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Comment Re:Why? (Score 1) 130

It's more like an opportunity to create a storyline where Google fails and Baidu succeeds. Even the linked article offers it up: Baidu outcompetes Google, forcing them to close shop in China. Now they're going to succeed where Google has misstepped. Or something.

Comment I hope they keep working on Gridworks (Score 1) 63

One of the challenges with generating and using data sets is cleaning them up. Data entry errors, OCR failures, conflicts between multiple sources, etc. make it a pain to search and summarize data. Gridworks helps me hunt down bad records and normalize fields. If it keeps improving, people might start using it before publishing their crap data.

Comment Re:Why does this article scare me? (Score 1) 269

OEMs do. Canonical's business operations are largely opaque to the community. Sources of revenue I've discovered include: OEMs like Dell buying engineering support contracts for their Ubuntu laptop/netbook offerings, hardware manufacturers paying Ubuntu to port to their new platform, and OEMs like Toshiba paying Canonical to run certification testing.

For netbooks, faster boot and performance is a feature worth pursuing. At this point all I've seen is Scott mention they'll try it and test it before the point of no return that comes with time based releases.

Comment Re:Why not high school? (Score 1) 1138

In part it depends on the kinds of programming you want to apply for. There are three kinds of programs:

1. Simple programs that largely revolve around "business logic" and writing and reading from a database. The most complicated stuff is either modeling the whole damn business process or maybe generating some reports. This stuff CAN become complicated, but I treat that as a design flaw. You will have a hard time getting into this without HR buzzword compliance. I think they're doing you a favor. Lots of poor CS students and business/IT majors end up in this place.
2. Simple programs that have complicated results. Lots of EE work revolves around designing simple circuits or programs and demonstrating they satisfy certain engineering properties. Control loops and whatnot. The programs are simple but the consequences may involve differential equations or recurrence relations. The programs are generally a variation of a small set of algorithms, with parameters tuned for your design's requirements. This is where EEs turned programmers generally end up.
3. Complicated programs. Wicked applications of math, like Hidden Markov modelling, or optimizing compilers, language theory and software verification. Speed reading CS won't count here, as you need to deeply understand the principles of computers and programs before you'll be productive here. If you've written a Fast Fourrier Transform implementation in school, you might have a shot. Otherwise, top CS students and grad students only.

So my advice is to find firms that do place EEs into programmer roles. Embedded systems places mainly. I have many EE friends that landed in programming roles, even though they insisted they would fight the trend. Try to position yourself in your current EE employment to work alongside programmers, learn what they do and pick up a few tasks for them. Eventually your CV will have programming related material to pull from for a targeted resume. And you'll have the friends and contacts to pass your resume directly to hiring managers for consideration.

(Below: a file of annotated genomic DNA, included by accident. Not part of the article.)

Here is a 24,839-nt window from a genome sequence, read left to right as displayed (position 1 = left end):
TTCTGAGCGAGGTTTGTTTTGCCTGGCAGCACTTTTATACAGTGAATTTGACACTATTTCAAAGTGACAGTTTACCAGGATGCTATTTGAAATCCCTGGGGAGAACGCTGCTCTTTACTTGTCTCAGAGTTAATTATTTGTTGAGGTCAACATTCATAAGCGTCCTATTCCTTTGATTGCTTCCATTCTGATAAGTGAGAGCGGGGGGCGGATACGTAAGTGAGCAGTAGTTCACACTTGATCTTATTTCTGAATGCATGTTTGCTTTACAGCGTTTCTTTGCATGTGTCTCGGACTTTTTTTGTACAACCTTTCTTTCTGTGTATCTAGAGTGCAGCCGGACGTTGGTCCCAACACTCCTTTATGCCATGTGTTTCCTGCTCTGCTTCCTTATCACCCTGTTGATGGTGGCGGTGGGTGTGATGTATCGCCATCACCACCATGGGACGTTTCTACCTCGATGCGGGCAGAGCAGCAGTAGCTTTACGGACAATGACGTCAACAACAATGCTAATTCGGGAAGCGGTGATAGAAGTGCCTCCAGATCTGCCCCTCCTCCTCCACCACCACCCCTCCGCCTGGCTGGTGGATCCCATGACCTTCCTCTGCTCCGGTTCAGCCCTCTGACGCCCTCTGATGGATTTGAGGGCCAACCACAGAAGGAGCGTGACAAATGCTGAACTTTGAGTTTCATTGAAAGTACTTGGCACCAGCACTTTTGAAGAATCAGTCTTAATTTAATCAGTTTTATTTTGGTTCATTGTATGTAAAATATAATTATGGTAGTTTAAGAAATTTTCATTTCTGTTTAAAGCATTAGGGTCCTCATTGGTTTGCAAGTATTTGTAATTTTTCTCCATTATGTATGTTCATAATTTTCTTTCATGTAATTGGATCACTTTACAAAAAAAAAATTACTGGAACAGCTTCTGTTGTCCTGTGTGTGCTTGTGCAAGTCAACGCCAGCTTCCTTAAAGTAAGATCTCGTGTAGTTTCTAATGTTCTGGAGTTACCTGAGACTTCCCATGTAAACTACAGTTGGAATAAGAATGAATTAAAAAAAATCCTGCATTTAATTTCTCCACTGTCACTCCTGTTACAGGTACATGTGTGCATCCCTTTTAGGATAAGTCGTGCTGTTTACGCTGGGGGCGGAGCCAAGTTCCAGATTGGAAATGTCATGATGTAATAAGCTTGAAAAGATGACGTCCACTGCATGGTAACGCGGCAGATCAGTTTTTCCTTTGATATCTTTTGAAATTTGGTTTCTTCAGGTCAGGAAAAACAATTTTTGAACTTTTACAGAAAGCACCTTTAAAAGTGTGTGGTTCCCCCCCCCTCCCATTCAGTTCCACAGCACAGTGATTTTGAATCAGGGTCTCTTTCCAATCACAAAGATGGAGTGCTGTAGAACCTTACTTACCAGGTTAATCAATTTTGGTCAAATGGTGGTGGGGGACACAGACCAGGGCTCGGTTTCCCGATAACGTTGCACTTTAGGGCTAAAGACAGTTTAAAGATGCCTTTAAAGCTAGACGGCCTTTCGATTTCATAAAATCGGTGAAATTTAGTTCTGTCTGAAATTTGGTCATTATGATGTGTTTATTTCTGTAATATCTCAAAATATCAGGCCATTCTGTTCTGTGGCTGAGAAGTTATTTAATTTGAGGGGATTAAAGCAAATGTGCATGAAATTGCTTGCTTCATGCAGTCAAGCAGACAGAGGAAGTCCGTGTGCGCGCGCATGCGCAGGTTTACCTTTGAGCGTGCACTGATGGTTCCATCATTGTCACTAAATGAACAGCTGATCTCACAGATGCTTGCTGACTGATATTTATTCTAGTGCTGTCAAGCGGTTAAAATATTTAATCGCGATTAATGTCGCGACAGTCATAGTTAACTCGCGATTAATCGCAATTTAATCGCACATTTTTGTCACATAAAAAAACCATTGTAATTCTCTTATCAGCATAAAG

If you're after category 3 work, consider getting graduate degree (don't waste your time on another bachelors). Plenty of EEs go back for different degrees. Look for institutions with EE and CS in one department, and I personally recommend against financing it. Spend 10s of thousands of someone else's money earning an advanced degree. There's TA positions, research positions, scholarships and employer paid options. Be prepared to sacrifice some portion of your life; be it your family, your career or your sanity.

Comment Re:Problem (Score 1) 694

When I TA'd for an advanced undergraduate level OS design class, we used team based projects for instruction and the best weapon we had against freeloading was secret peer evaluation and interrogation about the code. There's a lot of good reasons to go for collaborative design projects. They're closer to real world assignments; when you run into a problem with three people coding, chances are one of them can figure out the typo or think-o. The best students use it as an opportunity to test out revision control systems in collaborative fashion.

I think a lot of students skip the course now because it's been made optional and famously hard. With some effort it could be salvaged into a quality Software Engineering practices course covering revision control, automated builds, testing, static analysis and the engineering implications of NP completeness in operations theory.

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